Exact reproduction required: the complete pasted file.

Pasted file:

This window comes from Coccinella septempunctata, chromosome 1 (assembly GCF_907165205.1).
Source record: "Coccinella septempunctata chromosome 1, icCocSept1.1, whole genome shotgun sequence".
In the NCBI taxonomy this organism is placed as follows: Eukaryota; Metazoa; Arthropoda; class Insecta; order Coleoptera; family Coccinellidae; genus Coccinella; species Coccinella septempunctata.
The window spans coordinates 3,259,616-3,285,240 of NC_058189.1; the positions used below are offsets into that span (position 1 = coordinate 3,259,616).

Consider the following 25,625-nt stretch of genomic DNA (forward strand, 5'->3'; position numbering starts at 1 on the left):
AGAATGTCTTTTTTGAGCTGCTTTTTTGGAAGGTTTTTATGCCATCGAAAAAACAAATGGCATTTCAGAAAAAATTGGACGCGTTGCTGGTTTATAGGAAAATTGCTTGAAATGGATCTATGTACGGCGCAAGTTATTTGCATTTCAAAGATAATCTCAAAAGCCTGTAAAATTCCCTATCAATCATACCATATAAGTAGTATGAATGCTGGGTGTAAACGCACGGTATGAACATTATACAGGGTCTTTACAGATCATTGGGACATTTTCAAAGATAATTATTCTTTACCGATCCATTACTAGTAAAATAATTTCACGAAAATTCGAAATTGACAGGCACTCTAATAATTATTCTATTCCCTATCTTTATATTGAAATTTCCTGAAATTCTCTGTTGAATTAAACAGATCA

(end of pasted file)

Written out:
This window comes from Coccinella septempunctata, chromosome 1 (assembly GCF_907165205.1).
Source record: "Coccinella septempunctata chromosome 1, icCocSept1.1, whole genome shotgun sequence".
In the NCBI taxonomy this organism is placed as follows: Eukaryota; Metazoa; Arthropoda; class Insecta; order Coleoptera; family Coccinellidae; genus Coccinella; species Coccinella septempunctata.
The window spans coordinates 3,259,616-3,285,240 of NC_058189.1; the positions used below are offsets into that span (position 1 = coordinate 3,259,616).

Consider the following 25,625-nt stretch of genomic DNA (forward strand, 5'->3'; position numbering starts at 1 on the left):
AGAATGTCTTTTTTGAGCTGCTTTTTTGGAAGGTTTTTATGCCATCGAAAAAACAAATGGCATTTCAGAAAAAATTGGACGCGTTGCTGGTTTATAGGAAAATTGCTTGAAATGGATCTATGTACGGCGCAAGTTATTTGCATTTCAAAGATAATCTCAAAAGCCTGTAAAATTCCCTATCAATCATACCATATAAGTAGTATGAATGCTGGGTGTAAACGCACGGTATGAACATTATACAGGGTCTTTACAGATCATTGGGACATTTTCAAAGATAATTATTCTTTACCGATCCATTACTAGTAAAATAATTTCACGAAAATTCGAAATTGACAGGCACTCTAATAATTATTCTATTCCCTATCTTTATATTGAAATTTCCTGAAATTCTCTGTTGAATTAAACAGATCA